Conversely, Mr Logan identifies a weak culture of entrepreneurialism within Scotland’s universities, and that existing key performance indicators (KPIs) ‘risk operating to actively reduce institutional enthusiasm for entrepreneurialism to below its otherwise natural level’ – because universities are partly measured on the number of students who finish courses. “If Larry Page had attended a Scottish university, a KPI somewhere would have tipped towards amber when he co-founded Google, then towards red when Sergey Brin joined him,” he writes: “In effect, it is in the local interests of universities to disincentivise entrepreneurial start-up activities, lest students drop out and form start-ups.”
One of the solutions Mr Logan recommends is for universities to more actively bring together business students with computing science students, an intervention by which it is ‘likely that start-ups would emerge’. Another idea contained in the report, again with reference to what he calls the Silicon Valley ‘playbook’, is to establish a nationwide network of ‘tech scaler’ centres, which act as an enhanced version of the traditional tech incubator, by providing ‘world-class education’ for budding tech founders.
Mr Logan, who has become a tech investor, adviser and teacher at Glasgow university (where he teaches computing science students how to be tech entrepreneurs) since his departure from Skyscanner, was asked by Kate Forbes, Cabinet Secretary for Finance, in May to conduct the review. He said he has carried out that work, pro bono, over summer as a ‘labour of love’ and wants to help draw together the tech sector as an ‘eco-system’ that works more effectively and productively for Scotland as a whole, no matter where individuals or companies are based, a point that has taken on particular salience during lockdown. Eventually he hopes that eco-system will develop to a maturity which he calls ‘post-tipping point’, which means it will be self-sustaining and no longer requiring intervention, in that it hosts a critical mass of viable start-ups and scale-ups.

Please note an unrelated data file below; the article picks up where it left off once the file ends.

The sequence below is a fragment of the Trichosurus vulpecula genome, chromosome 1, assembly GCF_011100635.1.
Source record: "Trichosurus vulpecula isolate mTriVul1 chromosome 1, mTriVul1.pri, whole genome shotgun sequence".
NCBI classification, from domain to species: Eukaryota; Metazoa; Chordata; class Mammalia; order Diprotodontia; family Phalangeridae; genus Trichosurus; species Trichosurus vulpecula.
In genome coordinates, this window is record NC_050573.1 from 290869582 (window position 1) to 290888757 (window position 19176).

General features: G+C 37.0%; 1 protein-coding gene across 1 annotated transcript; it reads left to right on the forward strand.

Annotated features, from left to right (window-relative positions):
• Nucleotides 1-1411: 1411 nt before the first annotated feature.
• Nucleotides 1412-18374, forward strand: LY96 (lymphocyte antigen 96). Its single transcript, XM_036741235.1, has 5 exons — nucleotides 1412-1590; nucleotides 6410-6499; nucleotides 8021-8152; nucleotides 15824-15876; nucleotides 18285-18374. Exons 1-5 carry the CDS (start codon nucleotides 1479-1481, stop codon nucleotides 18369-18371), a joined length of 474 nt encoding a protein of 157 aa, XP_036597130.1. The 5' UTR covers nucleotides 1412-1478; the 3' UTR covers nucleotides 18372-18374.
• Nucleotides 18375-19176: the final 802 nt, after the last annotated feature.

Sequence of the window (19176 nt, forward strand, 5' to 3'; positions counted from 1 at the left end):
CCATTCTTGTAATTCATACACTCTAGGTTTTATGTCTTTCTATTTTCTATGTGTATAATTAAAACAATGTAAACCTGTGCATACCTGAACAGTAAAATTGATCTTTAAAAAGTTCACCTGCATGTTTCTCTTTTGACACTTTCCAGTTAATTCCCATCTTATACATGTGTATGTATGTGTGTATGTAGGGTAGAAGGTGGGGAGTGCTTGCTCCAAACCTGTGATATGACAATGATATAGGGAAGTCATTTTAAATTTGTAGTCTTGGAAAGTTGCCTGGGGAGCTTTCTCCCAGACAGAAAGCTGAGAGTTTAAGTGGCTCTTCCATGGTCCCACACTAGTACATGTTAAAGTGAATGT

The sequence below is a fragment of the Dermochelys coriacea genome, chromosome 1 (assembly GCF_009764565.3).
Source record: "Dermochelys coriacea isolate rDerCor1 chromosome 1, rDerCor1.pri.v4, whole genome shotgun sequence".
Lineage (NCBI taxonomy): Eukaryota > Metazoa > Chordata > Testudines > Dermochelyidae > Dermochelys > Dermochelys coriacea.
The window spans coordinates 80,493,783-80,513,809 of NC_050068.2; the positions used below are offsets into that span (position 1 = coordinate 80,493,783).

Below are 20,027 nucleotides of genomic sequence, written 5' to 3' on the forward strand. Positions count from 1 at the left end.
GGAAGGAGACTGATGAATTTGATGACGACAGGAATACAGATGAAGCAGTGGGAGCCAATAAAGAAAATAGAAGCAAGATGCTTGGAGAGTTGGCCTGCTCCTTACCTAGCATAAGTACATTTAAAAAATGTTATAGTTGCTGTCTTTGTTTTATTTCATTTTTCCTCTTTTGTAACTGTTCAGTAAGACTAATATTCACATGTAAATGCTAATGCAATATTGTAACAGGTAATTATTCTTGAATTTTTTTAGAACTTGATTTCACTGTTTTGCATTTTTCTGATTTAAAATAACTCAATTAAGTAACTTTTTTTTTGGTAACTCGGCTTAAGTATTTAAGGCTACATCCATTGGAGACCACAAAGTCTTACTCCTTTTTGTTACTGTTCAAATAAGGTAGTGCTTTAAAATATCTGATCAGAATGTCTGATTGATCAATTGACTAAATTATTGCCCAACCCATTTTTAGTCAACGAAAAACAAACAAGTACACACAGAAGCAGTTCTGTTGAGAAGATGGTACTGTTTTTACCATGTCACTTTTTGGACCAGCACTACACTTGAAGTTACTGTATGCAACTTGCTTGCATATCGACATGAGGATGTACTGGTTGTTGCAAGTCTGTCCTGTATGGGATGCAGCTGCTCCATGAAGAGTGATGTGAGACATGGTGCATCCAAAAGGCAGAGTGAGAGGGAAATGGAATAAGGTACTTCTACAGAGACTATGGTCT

Mr Logan says: “The report takes a stance that we do a pretty good job as an eco-system today but we could do much better. I’ve worked in the eco-system for almost 30 years and the number of founders and startup companies and the quality of the talent is probably higher than it’s been for a very long time. But what the internet does is it doesn’t just bring the world’s customers to your door, it also brings the world’s competitors as well, and that requires our companies to be genuinely world-class so we can compete.”
“So the report’s findings you could summarise as identifying those interventions that could accelerate us towards that end point, and regarding the question as to whether there’s a dissonance between that point and what commentators have said in the past, all I would say is that the government asked me to write this report and in writing the report they urged me to be bold, to be constructively provocative and to be ambitious, and I appreciate that remit because what we have to be is not negative on ourselves but we have to be restless about improving what we have, about how good, bad or indifferent we think different aspects of it are. And this report really tries to speak to the restless in our community. And together I think we can effect change.”
Finance Secretary Kate Forbes said: “This report provides an industry-led blueprint for the Scottish tech industry, outlining the actions necessary to elevate the sector to a world-class level.
“There can be no doubt that Scotland’s economy faces significant challenges as we emerge from the coronavirus (COVID-19) crisis. I believe tech companies have a central part to play in this recovery, so helping them to flourish is now more important than ever.
“The crisis also provides us with an opportunity to reshape the economy to be fairer, greener and more innovative, and tech companies have the dynamism and growth potential to make this a reality.”
The full report can be read here.